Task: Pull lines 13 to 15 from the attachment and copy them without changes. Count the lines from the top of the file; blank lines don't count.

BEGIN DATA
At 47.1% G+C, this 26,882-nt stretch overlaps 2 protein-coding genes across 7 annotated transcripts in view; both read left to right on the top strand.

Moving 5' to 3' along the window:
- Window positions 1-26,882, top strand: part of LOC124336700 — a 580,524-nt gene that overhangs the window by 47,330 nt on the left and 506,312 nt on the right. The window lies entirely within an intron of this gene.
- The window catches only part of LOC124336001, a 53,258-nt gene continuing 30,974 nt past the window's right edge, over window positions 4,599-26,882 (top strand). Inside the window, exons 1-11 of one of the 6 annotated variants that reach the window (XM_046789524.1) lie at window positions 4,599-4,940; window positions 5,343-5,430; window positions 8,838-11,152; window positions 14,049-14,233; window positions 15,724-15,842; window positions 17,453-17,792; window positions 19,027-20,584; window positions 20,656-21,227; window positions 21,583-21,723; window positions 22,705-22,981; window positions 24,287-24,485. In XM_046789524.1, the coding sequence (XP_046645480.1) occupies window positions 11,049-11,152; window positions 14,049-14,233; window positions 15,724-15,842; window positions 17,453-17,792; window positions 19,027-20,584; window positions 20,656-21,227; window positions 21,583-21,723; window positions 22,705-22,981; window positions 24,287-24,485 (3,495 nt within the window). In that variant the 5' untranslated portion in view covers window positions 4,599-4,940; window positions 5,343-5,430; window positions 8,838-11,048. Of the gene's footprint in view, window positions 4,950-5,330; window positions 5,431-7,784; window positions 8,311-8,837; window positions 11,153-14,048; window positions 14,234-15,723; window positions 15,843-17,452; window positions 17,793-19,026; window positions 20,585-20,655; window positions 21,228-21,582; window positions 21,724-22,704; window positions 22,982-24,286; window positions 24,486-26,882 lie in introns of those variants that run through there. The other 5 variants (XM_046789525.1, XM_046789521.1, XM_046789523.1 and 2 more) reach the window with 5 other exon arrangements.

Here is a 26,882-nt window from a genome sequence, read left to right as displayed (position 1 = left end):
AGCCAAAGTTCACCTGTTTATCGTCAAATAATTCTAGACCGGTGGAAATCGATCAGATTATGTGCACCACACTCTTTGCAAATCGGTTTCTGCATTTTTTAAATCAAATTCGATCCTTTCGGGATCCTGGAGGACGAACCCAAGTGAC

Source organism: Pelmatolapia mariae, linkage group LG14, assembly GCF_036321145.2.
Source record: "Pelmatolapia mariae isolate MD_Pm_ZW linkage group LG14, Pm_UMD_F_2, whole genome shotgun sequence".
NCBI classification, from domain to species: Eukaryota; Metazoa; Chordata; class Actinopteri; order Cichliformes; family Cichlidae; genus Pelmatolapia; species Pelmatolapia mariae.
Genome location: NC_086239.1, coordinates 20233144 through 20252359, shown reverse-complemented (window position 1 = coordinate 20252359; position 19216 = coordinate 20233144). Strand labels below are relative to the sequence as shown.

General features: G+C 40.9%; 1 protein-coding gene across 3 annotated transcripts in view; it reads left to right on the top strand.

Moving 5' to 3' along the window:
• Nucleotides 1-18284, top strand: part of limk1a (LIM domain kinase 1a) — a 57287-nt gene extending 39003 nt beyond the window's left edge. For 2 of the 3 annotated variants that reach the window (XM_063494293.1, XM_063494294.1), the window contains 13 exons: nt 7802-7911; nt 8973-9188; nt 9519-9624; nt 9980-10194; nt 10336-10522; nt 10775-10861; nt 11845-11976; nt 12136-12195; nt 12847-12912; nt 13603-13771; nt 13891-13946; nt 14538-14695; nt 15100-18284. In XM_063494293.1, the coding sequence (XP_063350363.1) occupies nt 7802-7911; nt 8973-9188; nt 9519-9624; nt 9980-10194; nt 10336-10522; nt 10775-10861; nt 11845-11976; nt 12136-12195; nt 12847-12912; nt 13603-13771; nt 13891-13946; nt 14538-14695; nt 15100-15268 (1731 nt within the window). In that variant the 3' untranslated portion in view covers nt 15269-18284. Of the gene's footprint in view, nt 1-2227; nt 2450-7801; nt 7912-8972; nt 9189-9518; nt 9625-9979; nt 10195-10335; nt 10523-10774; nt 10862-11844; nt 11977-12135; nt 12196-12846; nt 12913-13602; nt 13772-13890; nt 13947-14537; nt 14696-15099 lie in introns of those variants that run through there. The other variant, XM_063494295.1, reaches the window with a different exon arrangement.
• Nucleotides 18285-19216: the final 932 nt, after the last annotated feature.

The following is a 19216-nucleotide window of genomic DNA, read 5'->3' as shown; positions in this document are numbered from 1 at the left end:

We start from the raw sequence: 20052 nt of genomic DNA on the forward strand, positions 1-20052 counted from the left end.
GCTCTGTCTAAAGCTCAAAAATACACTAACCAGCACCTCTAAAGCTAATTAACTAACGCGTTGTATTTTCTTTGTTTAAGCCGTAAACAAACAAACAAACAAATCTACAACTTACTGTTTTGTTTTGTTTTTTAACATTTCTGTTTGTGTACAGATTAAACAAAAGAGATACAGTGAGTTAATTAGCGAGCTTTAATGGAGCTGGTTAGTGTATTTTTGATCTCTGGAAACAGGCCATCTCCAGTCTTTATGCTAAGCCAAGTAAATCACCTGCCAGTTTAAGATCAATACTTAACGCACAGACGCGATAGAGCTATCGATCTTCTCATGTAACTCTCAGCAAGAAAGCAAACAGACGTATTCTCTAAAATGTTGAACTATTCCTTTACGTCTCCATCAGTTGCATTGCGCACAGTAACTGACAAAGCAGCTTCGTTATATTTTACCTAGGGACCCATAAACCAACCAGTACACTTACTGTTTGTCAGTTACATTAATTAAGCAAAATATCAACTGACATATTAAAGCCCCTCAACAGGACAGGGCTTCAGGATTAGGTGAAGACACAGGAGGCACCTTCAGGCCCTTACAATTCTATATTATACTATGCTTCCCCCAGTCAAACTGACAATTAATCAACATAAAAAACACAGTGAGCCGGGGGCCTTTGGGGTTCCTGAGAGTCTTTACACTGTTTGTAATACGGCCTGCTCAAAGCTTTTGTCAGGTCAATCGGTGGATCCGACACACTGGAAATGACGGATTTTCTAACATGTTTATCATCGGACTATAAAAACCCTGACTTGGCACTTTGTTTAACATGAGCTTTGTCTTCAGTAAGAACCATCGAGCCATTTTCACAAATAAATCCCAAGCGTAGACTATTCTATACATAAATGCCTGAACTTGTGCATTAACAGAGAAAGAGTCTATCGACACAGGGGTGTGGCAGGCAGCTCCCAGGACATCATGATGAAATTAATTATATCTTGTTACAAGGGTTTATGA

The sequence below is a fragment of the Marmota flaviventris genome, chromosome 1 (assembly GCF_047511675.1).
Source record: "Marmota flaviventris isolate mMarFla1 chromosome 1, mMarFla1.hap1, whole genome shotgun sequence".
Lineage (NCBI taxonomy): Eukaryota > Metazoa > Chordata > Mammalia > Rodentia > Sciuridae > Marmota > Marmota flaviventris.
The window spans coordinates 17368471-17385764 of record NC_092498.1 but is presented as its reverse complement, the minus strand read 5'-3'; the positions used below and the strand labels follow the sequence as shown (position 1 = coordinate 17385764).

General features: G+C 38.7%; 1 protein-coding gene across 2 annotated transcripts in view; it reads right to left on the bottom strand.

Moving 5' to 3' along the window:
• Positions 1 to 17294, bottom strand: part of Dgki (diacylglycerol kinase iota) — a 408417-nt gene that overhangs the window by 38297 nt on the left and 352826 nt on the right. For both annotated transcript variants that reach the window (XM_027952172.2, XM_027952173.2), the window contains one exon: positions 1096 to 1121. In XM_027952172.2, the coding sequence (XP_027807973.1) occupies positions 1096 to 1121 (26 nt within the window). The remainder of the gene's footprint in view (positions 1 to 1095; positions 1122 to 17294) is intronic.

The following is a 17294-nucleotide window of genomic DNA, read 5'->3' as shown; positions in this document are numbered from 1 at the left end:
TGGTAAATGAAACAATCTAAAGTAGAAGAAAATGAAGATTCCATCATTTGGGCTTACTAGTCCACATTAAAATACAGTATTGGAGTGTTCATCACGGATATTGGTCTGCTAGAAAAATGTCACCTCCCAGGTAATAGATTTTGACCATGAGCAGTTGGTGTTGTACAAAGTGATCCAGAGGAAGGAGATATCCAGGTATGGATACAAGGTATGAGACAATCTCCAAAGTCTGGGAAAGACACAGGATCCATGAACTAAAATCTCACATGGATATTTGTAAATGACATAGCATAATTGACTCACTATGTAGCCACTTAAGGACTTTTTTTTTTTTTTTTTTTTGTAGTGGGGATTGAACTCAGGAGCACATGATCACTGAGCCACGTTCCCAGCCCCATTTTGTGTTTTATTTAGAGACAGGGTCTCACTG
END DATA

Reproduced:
• Nucleotides 1-18284, top strand: part of limk1a (LIM domain kinase 1a) — a 57287-nt gene extending 39003 nt beyond the window's left edge. For 2 of the 3 annotated variants that reach the window (XM_063494293.1, XM_063494294.1), the window contains 13 exons: nt 7802-7911; nt 8973-9188; nt 9519-9624; nt 9980-10194; nt 10336-10522; nt 10775-10861; nt 11845-11976; nt 12136-12195; nt 12847-12912; nt 13603-13771; nt 13891-13946; nt 14538-14695; nt 15100-18284. In XM_063494293.1, the coding sequence (XP_063350363.1) occupies nt 7802-7911; nt 8973-9188; nt 9519-9624; nt 9980-10194; nt 10336-10522; nt 10775-10861; nt 11845-11976; nt 12136-12195; nt 12847-12912; nt 13603-13771; nt 13891-13946; nt 14538-14695; nt 15100-15268 (1731 nt within the window). In that variant the 3' untranslated portion in view covers nt 15269-18284. Of the gene's footprint in view, nt 1-2227; nt 2450-7801; nt 7912-8972; nt 9189-9518; nt 9625-9979; nt 10195-10335; nt 10523-10774; nt 10862-11844; nt 11977-12135; nt 12196-12846; nt 12913-13602; nt 13772-13890; nt 13947-14537; nt 14696-15099 lie in introns of those variants that run through there. The other variant, XM_063494295.1, reaches the window with a different exon arrangement.
• Nucleotides 18285-19216: the final 932 nt, after the last annotated feature.

The following is a 19216-nucleotide window of genomic DNA, read 5'->3' as shown; positions in this document are numbered from 1 at the left end: